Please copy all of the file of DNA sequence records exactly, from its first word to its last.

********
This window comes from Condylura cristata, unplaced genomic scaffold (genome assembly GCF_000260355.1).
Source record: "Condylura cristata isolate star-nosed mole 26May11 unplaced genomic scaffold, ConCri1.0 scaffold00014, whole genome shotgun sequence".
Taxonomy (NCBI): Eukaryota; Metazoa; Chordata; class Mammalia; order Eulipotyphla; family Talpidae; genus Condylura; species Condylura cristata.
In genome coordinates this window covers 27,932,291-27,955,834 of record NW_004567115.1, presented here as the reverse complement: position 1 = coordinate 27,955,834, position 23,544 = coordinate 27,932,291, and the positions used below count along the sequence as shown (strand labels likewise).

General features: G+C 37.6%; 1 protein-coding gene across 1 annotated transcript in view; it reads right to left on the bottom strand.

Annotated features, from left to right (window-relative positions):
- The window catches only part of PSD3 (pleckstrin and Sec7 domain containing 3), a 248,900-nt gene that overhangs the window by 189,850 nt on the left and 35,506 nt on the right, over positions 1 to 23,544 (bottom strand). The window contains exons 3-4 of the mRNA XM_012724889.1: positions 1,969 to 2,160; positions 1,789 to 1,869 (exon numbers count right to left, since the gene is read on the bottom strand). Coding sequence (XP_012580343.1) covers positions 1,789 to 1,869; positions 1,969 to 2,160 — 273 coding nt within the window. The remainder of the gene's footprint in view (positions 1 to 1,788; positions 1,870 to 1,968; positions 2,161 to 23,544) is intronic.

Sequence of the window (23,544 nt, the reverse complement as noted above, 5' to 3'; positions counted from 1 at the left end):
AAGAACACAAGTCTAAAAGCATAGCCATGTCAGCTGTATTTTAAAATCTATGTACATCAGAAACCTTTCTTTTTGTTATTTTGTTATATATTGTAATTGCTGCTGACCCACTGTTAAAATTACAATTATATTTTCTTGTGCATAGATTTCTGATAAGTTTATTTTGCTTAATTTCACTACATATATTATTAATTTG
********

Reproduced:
This window comes from Condylura cristata, unplaced genomic scaffold (genome assembly GCF_000260355.1).
Source record: "Condylura cristata isolate star-nosed mole 26May11 unplaced genomic scaffold, ConCri1.0 scaffold00014, whole genome shotgun sequence".
Taxonomy (NCBI): Eukaryota; Metazoa; Chordata; class Mammalia; order Eulipotyphla; family Talpidae; genus Condylura; species Condylura cristata.
In genome coordinates this window covers 27,932,291-27,955,834 of record NW_004567115.1, presented here as the reverse complement: position 1 = coordinate 27,955,834, position 23,544 = coordinate 27,932,291, and the positions used below count along the sequence as shown (strand labels likewise).

General features: G+C 37.6%; 1 protein-coding gene across 1 annotated transcript in view; it reads right to left on the bottom strand.

Annotated features, from left to right (window-relative positions):
- The window catches only part of PSD3 (pleckstrin and Sec7 domain containing 3), a 248,900-nt gene that overhangs the window by 189,850 nt on the left and 35,506 nt on the right, over positions 1 to 23,544 (bottom strand). The window contains exons 3-4 of the mRNA XM_012724889.1: positions 1,969 to 2,160; positions 1,789 to 1,869 (exon numbers count right to left, since the gene is read on the bottom strand). Coding sequence (XP_012580343.1) covers positions 1,789 to 1,869; positions 1,969 to 2,160 — 273 coding nt within the window. The remainder of the gene's footprint in view (positions 1 to 1,788; positions 1,870 to 1,968; positions 2,161 to 23,544) is intronic.

Sequence of the window (23,544 nt, the reverse complement as noted above, 5' to 3'; positions counted from 1 at the left end):
AAGAACACAAGTCTAAAAGCATAGCCATGTCAGCTGTATTTTAAAATCTATGTACATCAGAAACCTTTCTTTTTGTTATTTTGTTATATATTGTAATTGCTGCTGACCCACTGTTAAAATTACAATTATATTTTCTTGTGCATAGATTTCTGATAAGTTTATTTTGCTTAATTTCACTACATATATTATTAATTTG